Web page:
17 January 2020
As they reached the end of our first semester (or trimester for those of us on the accelerated degree) Primary Education Studies student Katrina asked her fellow students for the tips they'd give to those starting at university. Here are their top five.
It’s easy to lose track and either focus too much on study and not enough on life and relaxing, or vice versa.
I found it important to plan into my diary when I was going to study, so that when I was in that time my whole focus was study.
This meant my study was more productive (less procrastination creeping in!), and I was careful to make sure I switched off from study at the end of the allotted time to allow myself to fully relax.
I will put my hands up and say that this didn’t work perfectly all the time as life happens and plans change, but by making an agreement with myself to stick to my timetable as much as possible, I wasn’t left with a lot of reading to do in the last couple of weeks.
At the beginning of the term, I struggled to keep up with the reading. Desperate to take in every piece of information, I worked my way through the chapters taking lots of notes, and one chapter would take me up to three hours to read. I was exhausted!
Then I attended a Study Skills workshop, which covered note taking and reading methods. I learnt to read with my assignment in mind, skimming the page for information that related to the assignment or to the notes from the upcoming lecture or seminar.
By remembering that academic books are a way to obtain key points of information rather than be enjoyed like a fictional story – and that not all academic books are written with your course content in mind – my study time was cut down considerably and I was able to keep up with the workload much easier.
As I worked through the semester’s reading, I found it helpful to write the full reference and in-text reference for the book down, together with key points/quotes and page numbers keeping my upcoming assignment in mind.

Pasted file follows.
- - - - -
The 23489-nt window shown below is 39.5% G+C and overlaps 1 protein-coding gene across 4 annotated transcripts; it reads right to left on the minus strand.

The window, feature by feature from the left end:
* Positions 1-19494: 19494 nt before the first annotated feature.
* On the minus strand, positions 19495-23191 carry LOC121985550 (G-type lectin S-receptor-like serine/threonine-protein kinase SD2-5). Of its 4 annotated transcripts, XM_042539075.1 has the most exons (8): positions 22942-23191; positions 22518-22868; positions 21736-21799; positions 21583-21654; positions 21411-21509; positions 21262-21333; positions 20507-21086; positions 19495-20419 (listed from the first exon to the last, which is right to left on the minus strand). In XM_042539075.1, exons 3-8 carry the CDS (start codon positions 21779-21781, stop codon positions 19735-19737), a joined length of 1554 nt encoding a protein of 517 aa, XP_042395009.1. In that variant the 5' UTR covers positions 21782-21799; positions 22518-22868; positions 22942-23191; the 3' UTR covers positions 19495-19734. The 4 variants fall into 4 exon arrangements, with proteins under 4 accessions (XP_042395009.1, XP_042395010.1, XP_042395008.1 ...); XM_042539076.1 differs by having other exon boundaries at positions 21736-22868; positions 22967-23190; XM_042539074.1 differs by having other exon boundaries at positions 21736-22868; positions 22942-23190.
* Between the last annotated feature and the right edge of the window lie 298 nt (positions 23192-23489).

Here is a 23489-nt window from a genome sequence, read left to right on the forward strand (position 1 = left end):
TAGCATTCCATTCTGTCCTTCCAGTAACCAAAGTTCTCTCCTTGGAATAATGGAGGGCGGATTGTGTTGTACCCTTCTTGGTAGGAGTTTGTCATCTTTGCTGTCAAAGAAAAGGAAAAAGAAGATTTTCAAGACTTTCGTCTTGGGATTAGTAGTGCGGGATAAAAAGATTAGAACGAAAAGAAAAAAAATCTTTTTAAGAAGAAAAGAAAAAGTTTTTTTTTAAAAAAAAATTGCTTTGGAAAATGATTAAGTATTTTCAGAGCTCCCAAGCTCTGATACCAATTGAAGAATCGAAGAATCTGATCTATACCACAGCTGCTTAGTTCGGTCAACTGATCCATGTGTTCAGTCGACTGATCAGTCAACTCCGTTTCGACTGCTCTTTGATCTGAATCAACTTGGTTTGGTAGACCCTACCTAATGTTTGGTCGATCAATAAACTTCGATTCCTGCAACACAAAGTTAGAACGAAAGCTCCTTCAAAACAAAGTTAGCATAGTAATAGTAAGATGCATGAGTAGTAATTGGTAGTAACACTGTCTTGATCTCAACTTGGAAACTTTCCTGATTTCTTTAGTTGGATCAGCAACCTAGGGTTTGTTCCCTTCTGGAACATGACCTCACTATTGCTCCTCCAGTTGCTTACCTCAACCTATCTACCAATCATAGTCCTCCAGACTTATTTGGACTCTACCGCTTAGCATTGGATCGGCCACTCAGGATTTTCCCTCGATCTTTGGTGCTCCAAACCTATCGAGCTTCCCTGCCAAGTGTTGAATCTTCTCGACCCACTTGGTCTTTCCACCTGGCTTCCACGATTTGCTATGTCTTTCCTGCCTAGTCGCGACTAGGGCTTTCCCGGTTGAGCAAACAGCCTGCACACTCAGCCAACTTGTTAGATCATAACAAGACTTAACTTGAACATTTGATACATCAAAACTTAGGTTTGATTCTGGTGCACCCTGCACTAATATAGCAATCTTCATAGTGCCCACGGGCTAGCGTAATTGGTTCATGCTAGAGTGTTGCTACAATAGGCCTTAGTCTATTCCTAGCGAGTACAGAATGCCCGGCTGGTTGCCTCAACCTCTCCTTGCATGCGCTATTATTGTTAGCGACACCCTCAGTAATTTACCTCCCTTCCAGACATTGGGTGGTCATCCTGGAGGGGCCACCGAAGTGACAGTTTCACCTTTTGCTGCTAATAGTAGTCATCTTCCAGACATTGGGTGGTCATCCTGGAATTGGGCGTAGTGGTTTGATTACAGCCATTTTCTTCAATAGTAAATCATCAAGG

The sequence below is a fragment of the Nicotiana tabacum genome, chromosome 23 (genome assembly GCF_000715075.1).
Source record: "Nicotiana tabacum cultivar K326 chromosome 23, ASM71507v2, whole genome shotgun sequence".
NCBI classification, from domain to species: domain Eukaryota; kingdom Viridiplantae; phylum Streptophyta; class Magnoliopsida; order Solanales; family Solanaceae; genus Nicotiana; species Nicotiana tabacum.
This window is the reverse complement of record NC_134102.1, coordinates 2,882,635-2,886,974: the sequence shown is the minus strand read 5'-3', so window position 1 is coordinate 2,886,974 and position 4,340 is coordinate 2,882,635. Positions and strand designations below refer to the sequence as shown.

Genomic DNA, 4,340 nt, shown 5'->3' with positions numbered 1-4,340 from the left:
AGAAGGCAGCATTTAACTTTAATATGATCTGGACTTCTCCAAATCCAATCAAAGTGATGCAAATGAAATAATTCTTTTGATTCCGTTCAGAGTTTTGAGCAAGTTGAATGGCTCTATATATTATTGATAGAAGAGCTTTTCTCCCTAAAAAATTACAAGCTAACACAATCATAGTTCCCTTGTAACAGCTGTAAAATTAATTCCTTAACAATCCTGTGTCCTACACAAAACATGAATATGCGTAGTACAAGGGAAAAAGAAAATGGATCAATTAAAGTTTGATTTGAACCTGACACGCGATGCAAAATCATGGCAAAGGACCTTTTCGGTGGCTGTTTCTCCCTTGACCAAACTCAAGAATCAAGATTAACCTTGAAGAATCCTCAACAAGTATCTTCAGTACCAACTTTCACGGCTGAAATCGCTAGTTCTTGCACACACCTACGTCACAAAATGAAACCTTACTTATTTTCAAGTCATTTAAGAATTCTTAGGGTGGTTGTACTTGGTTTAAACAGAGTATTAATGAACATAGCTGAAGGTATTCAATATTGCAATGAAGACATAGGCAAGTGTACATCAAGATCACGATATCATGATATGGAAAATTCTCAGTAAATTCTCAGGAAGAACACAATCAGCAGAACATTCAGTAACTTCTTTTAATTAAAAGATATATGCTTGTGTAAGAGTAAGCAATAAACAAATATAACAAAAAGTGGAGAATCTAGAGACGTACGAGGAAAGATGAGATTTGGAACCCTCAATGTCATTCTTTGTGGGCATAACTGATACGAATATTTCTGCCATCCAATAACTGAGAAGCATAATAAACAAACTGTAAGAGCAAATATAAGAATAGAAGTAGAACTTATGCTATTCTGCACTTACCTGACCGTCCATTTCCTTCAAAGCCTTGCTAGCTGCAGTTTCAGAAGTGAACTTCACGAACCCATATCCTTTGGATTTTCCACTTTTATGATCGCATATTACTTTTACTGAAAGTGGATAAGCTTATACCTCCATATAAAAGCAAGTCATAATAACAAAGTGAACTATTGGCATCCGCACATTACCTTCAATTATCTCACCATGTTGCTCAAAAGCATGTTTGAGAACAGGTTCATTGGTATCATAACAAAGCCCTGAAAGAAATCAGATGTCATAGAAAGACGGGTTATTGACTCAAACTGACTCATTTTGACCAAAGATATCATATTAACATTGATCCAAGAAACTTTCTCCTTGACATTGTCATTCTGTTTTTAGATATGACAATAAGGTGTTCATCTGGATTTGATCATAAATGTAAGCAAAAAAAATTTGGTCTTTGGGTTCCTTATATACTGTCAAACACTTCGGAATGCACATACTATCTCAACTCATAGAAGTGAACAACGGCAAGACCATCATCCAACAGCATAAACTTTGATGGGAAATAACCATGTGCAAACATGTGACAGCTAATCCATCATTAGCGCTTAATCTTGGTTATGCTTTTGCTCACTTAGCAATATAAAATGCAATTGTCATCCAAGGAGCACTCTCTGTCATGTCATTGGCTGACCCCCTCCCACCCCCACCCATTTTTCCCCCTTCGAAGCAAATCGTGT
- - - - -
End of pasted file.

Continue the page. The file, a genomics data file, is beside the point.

While you may not be in a position to start work on your assignment until later in the term, this will make life a lot easier when you do.
There are many reference aids out there (RefWorks for example) which are excellent and can even be used collaboratively.
Personally, I chose to use a simple Excel workbook with a front sheet containing book details and references, and then a sheet per book with page numbers and key phrases, points, quotes and a note of which point of the assignment to which it may relate. This saves you having to re-read books again to find that thing you think you read but you can’t quite remember where!
Note taking is probably the skill you want to try lots of different versions of before choosing one that suits you best.
At ARU, Study Skills Plus come to the rescue again with a fab session on notetaking, which I recommend going to as early into your degree study as possible. It will make your first semester much easier.
In addition to this, there is a CrashCourse session on note taking and study skills on YouTube which I found very helpful
Some people may work well with the Cornell method, others will make mind maps, others may doodle, but I recommend trying out as many of the different options there are until you find one that fits.
For example, I have a laptop that I can write directly onto with a pen or type into, and I use this in combination with Microsoft OneNote which is available in my student Microsoft 365 suite. I copy the slides for the lecture/seminar into a page on OneNote and annotate these during the session as needed.
For me, this is great as the notes don’t get screwed up or lost in my bag as they sync with my ARU OneDrive account. It can be a pickle when I have a whole day of lectures, my battery starts to run out and my lecture room has no plug points... Always have a back-up plan of a pen and paper just in case!
Your tutors will provide you with a copy of lecture and seminar slides up to three days before the session, giving you time to read over what you will be covering and prepare your note-taking accordingly.
Have you ever heard the saying 'It takes a village to raise a child'? Well, I’m stealing and amending it to read 'It takes a village to gain a degree'! This may sound odd, but I promise it is probably the most important of all.
No matter how intelligent you are, collaboration and support from others is important and may even help you move up a grade boundary or two. Attending lectures and seminars while being engaged and involved; chatting with your tutors; and getting together with people over lunch will help your work as well as your wellbeing.
Tutors may offer tutorial days when you can bring assignment work in for a quick review to help keep you on track, and formative assessment feedback is also very helpful.
My recommendation is to take everything that is offered as you never know what nugget of gold may crop up in conversation, and give you the edge.
The best of luck with your studies. One final hint for motivation… picture your degree ceremony. Imagine how amazing it will feel when you have completed it and can move on to the next chapter.
Katrina studies Primary Education Studies (accelerated) in Chelmsford. Find out more about this and other degree courses at one of our Open Days.